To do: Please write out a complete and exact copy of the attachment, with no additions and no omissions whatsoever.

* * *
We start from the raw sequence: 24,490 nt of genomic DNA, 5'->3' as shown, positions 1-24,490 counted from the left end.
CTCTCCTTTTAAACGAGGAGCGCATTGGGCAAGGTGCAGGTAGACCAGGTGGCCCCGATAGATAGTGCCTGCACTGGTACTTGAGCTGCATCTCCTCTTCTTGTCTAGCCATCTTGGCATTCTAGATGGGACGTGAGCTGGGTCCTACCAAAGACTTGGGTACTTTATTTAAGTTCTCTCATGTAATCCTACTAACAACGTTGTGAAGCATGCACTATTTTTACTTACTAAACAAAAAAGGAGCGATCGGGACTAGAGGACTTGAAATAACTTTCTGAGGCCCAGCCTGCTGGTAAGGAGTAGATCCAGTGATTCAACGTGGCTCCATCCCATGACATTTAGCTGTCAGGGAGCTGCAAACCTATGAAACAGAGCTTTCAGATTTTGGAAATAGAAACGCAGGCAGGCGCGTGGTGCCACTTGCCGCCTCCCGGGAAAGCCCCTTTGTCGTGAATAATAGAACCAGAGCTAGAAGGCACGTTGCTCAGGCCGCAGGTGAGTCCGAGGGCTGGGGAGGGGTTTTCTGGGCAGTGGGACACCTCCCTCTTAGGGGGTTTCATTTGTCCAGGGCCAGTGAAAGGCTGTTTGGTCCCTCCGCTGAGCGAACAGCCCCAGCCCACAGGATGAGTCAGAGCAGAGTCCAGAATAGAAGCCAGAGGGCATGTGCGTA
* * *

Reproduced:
We start from the raw sequence: 24,490 nt of genomic DNA, 5'->3' as shown, positions 1-24,490 counted from the left end.
CTCTCCTTTTAAACGAGGAGCGCATTGGGCAAGGTGCAGGTAGACCAGGTGGCCCCGATAGATAGTGCCTGCACTGGTACTTGAGCTGCATCTCCTCTTCTTGTCTAGCCATCTTGGCATTCTAGATGGGACGTGAGCTGGGTCCTACCAAAGACTTGGGTACTTTATTTAAGTTCTCTCATGTAATCCTACTAACAACGTTGTGAAGCATGCACTATTTTTACTTACTAAACAAAAAAGGAGCGATCGGGACTAGAGGACTTGAAATAACTTTCTGAGGCCCAGCCTGCTGGTAAGGAGTAGATCCAGTGATTCAACGTGGCTCCATCCCATGACATTTAGCTGTCAGGGAGCTGCAAACCTATGAAACAGAGCTTTCAGATTTTGGAAATAGAAACGCAGGCAGGCGCGTGGTGCCACTTGCCGCCTCCCGGGAAAGCCCCTTTGTCGTGAATAATAGAACCAGAGCTAGAAGGCACGTTGCTCAGGCCGCAGGTGAGTCCGAGGGCTGGGGAGGGGTTTTCTGGGCAGTGGGACACCTCCCTCTTAGGGGGTTTCATTTGTCCAGGGCCAGTGAAAGGCTGTTTGGTCCCTCCGCTGAGCGAACAGCCCCAGCCCACAGGATGAGTCAGAGCAGAGTCCAGAATAGAAGCCAGAGGGCATGTGCGTA